Crisis: Italy, recession rumbles on with 0.7% drop in GDP

07 August, 17:53

(ANSAmed) - Rome, August 7 - Italy's recession rumbled on in the second quarter of this year when its gross domestic product (GDP) dropped 0.7% with respect to the first three months of the year, Istat said on Tuesday.

The announcement by the national statistics agency showed that the downturn is now a year old as it was the fourth consecutive quarter of negative GDP. Istat added that, according to its preliminary estimates, Italy's GDP was 2.5% lower in the second quarter of this year than it was in the same period of 2011. That is the biggest fall since the third quarter of 2009, when GDP slid 3.5% compared to the period between July and September 2008. Istat also said that GDP fell by 1.6% in the first half of 2012 compared to the same period last year.

The data suggests Premier Mario Monti will find it hard to put Italy on course to balance the budget by 2014, as the recession is hitting consumer spending and tax revenues. "2012 and 2013 will be difficult years in which countries will have to launch structural economic reforms in order to be ready for the recovery," said Italian Education Minister Francesco Profumo.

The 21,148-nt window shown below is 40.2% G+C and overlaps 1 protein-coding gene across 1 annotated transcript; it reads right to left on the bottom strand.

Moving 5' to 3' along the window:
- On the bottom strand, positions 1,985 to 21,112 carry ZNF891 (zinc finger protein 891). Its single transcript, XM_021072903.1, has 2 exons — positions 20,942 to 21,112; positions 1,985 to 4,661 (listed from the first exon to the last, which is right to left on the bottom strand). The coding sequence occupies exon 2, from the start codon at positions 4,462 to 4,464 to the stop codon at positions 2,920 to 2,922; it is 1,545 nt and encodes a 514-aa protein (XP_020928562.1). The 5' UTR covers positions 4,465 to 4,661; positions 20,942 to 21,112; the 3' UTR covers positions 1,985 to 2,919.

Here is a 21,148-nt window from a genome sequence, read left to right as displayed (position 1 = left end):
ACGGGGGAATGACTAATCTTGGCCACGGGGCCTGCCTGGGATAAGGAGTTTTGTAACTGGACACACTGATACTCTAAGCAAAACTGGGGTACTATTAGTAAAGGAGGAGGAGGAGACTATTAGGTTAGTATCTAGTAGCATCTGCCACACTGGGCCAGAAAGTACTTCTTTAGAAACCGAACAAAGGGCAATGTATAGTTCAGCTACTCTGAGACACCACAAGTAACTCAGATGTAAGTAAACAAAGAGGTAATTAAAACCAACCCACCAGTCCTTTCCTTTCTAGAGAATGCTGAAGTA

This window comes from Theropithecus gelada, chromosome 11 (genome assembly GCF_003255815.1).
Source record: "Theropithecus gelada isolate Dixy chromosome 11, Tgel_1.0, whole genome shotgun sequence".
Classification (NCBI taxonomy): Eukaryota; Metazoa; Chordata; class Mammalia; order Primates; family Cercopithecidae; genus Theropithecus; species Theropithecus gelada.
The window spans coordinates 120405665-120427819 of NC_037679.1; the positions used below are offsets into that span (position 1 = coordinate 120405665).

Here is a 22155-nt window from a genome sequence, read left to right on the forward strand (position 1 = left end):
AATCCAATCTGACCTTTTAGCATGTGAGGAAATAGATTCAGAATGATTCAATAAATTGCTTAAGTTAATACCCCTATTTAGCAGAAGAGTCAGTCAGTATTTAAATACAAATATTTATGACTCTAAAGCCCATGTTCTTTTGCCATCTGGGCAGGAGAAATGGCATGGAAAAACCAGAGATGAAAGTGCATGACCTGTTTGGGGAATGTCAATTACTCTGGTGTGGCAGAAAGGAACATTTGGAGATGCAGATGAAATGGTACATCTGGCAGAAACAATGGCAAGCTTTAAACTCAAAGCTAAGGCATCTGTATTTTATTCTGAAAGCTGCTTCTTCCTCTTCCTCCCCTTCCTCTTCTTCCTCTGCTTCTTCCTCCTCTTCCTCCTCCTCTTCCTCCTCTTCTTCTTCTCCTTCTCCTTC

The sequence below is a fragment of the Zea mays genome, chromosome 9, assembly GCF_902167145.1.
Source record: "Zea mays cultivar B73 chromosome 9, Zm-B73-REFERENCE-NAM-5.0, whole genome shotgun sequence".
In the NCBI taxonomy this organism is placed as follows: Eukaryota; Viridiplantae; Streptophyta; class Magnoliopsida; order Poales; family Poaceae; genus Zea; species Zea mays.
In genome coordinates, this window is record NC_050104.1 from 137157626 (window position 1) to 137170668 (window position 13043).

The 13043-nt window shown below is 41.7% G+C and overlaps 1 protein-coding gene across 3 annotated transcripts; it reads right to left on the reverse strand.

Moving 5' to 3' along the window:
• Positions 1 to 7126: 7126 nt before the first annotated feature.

"At this difficult time, Premier Mario Monti is playing a key role in giving our country and Europe credibility".

Istat also presented negative data for industrial output, which fell 1.4% in June compared to May. Industrial production was a whopping 8.2% lower in June than it was in the same month in 2011 in the 10th consecutive year-on-year fall.

The car industry is being hit particularly badly. Istat said auto output was 22.5% down in June compared to the same month in 2011. The national statistics agency said the sector's production levels for the first half of 2011 were 20.1% lower than in the same period last year. Italian auto giant Fiat's car sales in Europe dropped 16.7% in June taking its share of the European market to 6.4%, compared to 7.5% in June 2011. Fiat CEO Sergio Marchionne said last month that the carmaker may have to close one of its plants in Italy if weak demand on the European auto market continues. (ANSAmed).

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